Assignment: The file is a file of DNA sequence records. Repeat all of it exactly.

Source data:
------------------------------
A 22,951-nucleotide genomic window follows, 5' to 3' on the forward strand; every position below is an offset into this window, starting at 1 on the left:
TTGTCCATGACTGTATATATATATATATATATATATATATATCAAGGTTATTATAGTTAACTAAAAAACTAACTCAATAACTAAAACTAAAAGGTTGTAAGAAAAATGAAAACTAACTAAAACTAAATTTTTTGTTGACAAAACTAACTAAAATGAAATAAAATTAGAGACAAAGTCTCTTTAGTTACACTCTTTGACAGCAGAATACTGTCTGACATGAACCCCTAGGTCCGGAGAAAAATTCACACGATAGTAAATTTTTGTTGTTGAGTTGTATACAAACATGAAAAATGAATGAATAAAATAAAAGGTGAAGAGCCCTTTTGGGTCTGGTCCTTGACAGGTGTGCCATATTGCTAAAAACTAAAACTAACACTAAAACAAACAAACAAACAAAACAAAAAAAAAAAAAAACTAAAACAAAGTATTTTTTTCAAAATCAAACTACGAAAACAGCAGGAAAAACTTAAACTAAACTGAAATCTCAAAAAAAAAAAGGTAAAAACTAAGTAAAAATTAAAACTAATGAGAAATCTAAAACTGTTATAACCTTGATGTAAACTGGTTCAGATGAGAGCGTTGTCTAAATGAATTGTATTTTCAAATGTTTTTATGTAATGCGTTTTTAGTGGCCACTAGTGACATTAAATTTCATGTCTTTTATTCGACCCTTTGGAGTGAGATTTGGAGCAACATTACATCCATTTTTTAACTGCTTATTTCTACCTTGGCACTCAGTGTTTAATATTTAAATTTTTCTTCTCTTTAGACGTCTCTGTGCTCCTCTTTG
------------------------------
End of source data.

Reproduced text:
A 22,951-nucleotide genomic window follows, 5' to 3' on the forward strand; every position below is an offset into this window, starting at 1 on the left:
TTGTCCATGACTGTATATATATATATATATATATATATATATCAAGGTTATTATAGTTAACTAAAAAACTAACTCAATAACTAAAACTAAAAGGTTGTAAGAAAAATGAAAACTAACTAAAACTAAATTTTTTGTTGACAAAACTAACTAAAATGAAATAAAATTAGAGACAAAGTCTCTTTAGTTACACTCTTTGACAGCAGAATACTGTCTGACATGAACCCCTAGGTCCGGAGAAAAATTCACACGATAGTAAATTTTTGTTGTTGAGTTGTATACAAACATGAAAAATGAATGAATAAAATAAAAGGTGAAGAGCCCTTTTGGGTCTGGTCCTTGACAGGTGTGCCATATTGCTAAAAACTAAAACTAACACTAAAACAAACAAACAAACAAAACAAAAAAAAAAAAAAACTAAAACAAAGTATTTTTTTCAAAATCAAACTACGAAAACAGCAGGAAAAACTTAAACTAAACTGAAATCTCAAAAAAAAAAAGGTAAAAACTAAGTAAAAATTAAAACTAATGAGAAATCTAAAACTGTTATAACCTTGATGTAAACTGGTTCAGATGAGAGCGTTGTCTAAATGAATTGTATTTTCAAATGTTTTTATGTAATGCGTTTTTAGTGGCCACTAGTGACATTAAATTTCATGTCTTTTATTCGACCCTTTGGAGTGAGATTTGGAGCAACATTACATCCATTTTTTAACTGCTTATTTCTACCTTGGCACTCAGTGTTTAATATTTAAATTTTTCTTCTCTTTAGACGTCTCTGTGCTCCTCTTTG